Inspired by ice cream festivals held in America (including the Gelato Festival America), the Woman Ice Cream Festival (sponsored by Austrian lifestyle magazine, Woman) takes place in Vienna’s Augartan park on a sunny weekend each July. Expect stalls from Viennese parlours like Zuckero, Schelato and Betty’s Ice Magic selling inventive flavours such as apricot cinnamon, matcha and sacher torte (the latter, made by Zuckero, designed to mimic Vienna’s iconic chocolate cake).
Entrance is free, and at most stalls you won’t pay more than a euro per scoop. Frozen yogurt and sorbet will also feature, alongside summery cocktails and niche products like Frozen Power ‘healthy’ ice cream, a locally made version of gelato with no added sugar that’s naturally high in protein.
Camp Glen Dye, Aberdeenshire
Charlie and Caroline Gladstone, co-founders of homewares brand Pedlars and The Good Life Experience festival, are hosting a series of four-night retreats, Camp Glen Dye, on their 30,000-acre Aberdeenshire estate this year. Think wild wellness, artisan crafts and, in June, Wild Food – a heady mixture of fermentation, curing and smoking workshops, local gin-tastings and the chance to wallow in some wild swimming, campfire sing-alongs and feasts cooked over fire. Look out for pop-up supper clubs (featuring ingredients foraged from the surrounding forest) and guest teachers such as River Cottage chef Gill Meller. Accommodation is available in cabins and cottages, a vintage airstream caravan and a converted sawmill.
Bigfoot Festival, Warwickshire
A family-friendly festival of food, drink and music, Bigfoot takes place in Ragley Hall’s grounds, right next to a pine-fringed Warwickshire lake, in June. New this year, it’s big on booze, with more than 40 independent breweries (including vegan-friendly Verdant Brewing Co.), winemakers and distillers all part of the plan for this three-day event. Join a guided foraging walk in the surrounding forest and eat food cooked by Silo’s Doug McMaster (a zero-waste pioneer), all to a background of DJ George Fitzgerald. Steel-only kegs and plenty of rinse stations (so you can re-use the same cup) mean it’s a pretty green-minded festival, too.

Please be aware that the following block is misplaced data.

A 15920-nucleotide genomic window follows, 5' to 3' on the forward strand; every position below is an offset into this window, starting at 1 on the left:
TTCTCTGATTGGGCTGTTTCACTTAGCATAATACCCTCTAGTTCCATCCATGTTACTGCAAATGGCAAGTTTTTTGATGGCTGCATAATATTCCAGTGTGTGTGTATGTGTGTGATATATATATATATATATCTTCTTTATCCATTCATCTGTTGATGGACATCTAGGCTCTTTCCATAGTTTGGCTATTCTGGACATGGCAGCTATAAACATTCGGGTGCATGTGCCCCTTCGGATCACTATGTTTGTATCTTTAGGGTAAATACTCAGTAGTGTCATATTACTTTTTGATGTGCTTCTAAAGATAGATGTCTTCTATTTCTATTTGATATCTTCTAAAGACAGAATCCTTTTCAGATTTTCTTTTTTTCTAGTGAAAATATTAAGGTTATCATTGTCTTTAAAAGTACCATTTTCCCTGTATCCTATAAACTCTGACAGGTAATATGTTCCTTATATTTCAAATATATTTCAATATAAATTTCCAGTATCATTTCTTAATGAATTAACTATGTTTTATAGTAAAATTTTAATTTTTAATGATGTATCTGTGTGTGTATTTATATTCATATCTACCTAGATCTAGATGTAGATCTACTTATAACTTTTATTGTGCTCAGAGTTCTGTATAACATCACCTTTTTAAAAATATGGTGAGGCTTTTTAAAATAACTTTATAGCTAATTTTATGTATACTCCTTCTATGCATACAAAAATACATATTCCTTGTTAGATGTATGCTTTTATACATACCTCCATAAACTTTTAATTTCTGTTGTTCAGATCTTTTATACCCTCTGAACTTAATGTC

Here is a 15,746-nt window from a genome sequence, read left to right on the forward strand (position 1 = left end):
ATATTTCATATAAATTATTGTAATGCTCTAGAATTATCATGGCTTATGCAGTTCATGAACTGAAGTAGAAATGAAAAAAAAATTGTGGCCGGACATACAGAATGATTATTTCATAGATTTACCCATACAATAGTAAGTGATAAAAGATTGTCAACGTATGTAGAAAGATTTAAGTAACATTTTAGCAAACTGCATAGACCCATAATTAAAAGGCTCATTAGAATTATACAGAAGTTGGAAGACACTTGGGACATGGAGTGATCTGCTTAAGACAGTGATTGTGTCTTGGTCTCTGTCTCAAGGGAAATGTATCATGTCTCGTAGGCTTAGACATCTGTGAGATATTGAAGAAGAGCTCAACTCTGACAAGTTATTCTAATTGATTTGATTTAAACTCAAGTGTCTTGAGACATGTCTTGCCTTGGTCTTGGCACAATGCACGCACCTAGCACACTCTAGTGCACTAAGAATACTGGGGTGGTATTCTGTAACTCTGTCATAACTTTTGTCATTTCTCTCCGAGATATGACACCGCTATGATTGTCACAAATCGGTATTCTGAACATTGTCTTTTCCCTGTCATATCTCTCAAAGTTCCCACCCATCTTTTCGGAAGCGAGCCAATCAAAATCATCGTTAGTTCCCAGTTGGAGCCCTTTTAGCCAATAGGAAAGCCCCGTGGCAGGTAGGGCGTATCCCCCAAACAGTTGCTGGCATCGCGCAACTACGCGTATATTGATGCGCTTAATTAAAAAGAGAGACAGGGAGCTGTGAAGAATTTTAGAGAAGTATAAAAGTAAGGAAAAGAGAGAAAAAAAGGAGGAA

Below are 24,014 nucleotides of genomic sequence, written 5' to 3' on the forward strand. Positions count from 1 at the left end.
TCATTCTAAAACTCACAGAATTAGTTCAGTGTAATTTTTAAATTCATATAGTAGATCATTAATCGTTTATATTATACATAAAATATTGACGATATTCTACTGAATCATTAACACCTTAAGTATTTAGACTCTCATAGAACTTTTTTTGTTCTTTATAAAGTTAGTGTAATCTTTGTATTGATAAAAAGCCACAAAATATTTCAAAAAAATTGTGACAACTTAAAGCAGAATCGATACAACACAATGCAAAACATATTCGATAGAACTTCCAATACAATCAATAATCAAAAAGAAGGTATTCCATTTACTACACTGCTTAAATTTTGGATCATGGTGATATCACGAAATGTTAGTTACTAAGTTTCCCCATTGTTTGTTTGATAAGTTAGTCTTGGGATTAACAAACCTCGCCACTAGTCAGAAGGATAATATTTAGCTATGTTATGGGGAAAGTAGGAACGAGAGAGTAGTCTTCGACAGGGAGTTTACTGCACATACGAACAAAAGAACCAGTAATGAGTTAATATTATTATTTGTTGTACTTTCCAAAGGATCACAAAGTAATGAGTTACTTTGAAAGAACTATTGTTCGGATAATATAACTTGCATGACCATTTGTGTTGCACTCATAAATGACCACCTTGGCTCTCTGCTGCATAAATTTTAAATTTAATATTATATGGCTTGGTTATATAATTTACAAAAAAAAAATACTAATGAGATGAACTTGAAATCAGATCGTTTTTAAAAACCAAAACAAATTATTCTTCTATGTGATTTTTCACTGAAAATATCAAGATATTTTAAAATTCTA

Sunset at Ragley Hall, Warwickshire
Cardigan River and Food Festival, Cardigan
The River Teifi plays a big role at this waterside festival in Wales, both in terms of fun (expect giant canoe rides) and food (Cardigan Bay Fish, one of around 50 Welsh producers exhibiting this August, catches everything from wild sea bass to crab in the seas the river spills into so its demonstrators know a thing or two about how to cook seafood). Other producers might include Popty Cara, a local bakery famed for its bara brith, and Parc y Dderwen, which makes Welsh sauerkraut and kimchi. Most exhibitors are small and local, and there’s usually a gentle sustainability thread running through events – the 2019 festival saw discussions led by Slow Food Cymru’s Gareth Johns and Jack Wild, who slow-ferments his bread at Cardigan’s Bara Menyn Bakehouse.
Words by Malou Herkes
Photographs by BORN Gourmet festival, Samantha Mackie photography, Marie Ormières